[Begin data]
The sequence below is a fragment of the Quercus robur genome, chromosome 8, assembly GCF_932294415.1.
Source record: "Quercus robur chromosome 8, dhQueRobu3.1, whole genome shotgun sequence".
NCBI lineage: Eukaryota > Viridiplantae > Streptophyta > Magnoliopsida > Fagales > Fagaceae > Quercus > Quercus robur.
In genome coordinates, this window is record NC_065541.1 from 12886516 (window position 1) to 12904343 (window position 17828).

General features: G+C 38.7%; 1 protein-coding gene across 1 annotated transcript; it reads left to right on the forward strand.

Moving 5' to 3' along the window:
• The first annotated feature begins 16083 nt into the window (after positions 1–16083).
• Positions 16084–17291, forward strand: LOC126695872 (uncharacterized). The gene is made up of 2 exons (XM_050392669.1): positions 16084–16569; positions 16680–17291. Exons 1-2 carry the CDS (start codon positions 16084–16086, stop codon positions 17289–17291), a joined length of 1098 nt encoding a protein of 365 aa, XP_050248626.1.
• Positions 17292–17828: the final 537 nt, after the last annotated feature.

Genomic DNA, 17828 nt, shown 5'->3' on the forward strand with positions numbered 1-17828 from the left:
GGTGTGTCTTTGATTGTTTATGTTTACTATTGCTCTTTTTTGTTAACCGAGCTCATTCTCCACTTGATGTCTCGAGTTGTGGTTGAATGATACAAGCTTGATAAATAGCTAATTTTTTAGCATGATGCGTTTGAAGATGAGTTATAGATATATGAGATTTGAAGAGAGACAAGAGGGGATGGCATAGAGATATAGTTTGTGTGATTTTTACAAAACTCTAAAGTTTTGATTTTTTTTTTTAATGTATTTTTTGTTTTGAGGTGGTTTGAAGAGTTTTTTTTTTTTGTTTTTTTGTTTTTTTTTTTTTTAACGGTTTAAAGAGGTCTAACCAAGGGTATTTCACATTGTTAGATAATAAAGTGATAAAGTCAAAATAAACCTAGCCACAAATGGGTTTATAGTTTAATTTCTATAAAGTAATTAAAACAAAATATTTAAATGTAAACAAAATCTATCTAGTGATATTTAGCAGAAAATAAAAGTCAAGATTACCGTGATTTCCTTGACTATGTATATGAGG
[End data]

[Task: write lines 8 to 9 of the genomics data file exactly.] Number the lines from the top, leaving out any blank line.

• Positions 16084–17291, forward strand: LOC126695872 (uncharacterized). The gene is made up of 2 exons (XM_050392669.1): positions 16084–16569; positions 16680–17291. Exons 1-2 carry the CDS (start codon positions 16084–16086, stop codon positions 17289–17291), a joined length of 1098 nt encoding a protein of 365 aa, XP_050248626.1.
• Positions 17292–17828: the final 537 nt, after the last annotated feature.